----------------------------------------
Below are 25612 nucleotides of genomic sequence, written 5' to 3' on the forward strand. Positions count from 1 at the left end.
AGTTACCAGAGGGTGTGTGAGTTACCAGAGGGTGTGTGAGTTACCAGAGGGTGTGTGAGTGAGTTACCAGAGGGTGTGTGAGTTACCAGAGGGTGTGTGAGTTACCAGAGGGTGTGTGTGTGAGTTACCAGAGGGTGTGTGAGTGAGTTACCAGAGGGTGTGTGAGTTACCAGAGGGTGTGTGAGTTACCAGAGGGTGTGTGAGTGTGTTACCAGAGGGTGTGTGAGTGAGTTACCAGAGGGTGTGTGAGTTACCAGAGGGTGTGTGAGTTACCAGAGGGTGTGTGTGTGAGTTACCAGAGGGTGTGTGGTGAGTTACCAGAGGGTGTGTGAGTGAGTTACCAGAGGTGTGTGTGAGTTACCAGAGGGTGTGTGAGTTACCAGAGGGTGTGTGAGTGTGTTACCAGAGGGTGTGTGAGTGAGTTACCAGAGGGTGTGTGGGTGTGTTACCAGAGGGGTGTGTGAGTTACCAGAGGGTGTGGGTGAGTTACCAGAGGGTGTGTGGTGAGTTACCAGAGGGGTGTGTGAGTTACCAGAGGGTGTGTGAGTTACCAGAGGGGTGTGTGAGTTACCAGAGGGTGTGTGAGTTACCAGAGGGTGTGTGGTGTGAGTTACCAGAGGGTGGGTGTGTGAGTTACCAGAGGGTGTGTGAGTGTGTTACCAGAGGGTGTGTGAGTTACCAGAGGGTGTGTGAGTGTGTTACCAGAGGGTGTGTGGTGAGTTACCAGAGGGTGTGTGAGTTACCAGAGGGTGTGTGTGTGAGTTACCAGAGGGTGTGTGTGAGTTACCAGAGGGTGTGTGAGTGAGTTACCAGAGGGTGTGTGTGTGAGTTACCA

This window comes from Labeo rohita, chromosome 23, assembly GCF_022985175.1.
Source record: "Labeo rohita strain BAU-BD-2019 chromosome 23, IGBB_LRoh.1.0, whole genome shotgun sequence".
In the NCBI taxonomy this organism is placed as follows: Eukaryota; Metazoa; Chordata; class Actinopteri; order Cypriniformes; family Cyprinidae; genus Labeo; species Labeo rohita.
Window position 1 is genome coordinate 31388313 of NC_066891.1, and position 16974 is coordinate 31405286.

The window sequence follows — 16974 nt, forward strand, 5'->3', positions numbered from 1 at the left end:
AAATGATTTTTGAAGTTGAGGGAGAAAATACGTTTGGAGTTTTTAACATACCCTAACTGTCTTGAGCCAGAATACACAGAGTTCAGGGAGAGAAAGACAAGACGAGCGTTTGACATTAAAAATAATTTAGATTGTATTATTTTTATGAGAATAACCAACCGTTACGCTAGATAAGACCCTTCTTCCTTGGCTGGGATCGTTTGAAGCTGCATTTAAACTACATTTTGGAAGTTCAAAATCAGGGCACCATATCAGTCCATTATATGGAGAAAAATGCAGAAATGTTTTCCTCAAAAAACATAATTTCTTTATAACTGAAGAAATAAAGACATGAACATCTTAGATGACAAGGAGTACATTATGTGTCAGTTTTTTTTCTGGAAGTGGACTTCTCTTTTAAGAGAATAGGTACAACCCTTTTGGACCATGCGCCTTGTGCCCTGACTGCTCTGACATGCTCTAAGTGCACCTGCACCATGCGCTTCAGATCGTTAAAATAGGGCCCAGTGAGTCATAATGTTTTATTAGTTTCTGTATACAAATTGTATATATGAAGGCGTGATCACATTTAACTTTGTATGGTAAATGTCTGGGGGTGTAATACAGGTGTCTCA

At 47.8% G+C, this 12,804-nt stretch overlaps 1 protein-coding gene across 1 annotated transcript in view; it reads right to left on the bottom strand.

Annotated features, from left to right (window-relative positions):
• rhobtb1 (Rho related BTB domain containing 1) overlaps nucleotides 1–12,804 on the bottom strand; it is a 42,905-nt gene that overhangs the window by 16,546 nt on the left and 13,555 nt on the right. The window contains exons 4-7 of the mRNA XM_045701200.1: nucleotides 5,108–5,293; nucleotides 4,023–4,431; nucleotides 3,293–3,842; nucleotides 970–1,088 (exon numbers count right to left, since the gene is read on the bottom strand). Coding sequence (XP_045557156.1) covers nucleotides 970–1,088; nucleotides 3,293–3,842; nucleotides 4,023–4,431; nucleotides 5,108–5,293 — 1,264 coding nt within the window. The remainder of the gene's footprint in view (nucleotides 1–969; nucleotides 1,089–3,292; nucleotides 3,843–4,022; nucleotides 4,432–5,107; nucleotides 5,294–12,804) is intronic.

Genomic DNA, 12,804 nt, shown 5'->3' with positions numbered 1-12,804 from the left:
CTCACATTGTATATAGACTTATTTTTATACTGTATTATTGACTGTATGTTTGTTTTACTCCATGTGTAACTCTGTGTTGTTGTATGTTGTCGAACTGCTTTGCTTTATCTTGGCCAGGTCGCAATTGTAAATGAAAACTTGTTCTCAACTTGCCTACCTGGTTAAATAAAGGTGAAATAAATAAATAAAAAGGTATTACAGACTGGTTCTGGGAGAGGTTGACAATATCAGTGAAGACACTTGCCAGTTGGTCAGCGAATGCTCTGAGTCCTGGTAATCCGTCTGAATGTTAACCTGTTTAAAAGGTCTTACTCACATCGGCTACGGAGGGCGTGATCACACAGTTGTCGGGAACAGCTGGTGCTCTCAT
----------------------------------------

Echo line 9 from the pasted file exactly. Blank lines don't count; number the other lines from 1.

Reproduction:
At 47.8% G+C, this 12,804-nt stretch overlaps 1 protein-coding gene across 1 annotated transcript in view; it reads right to left on the bottom strand.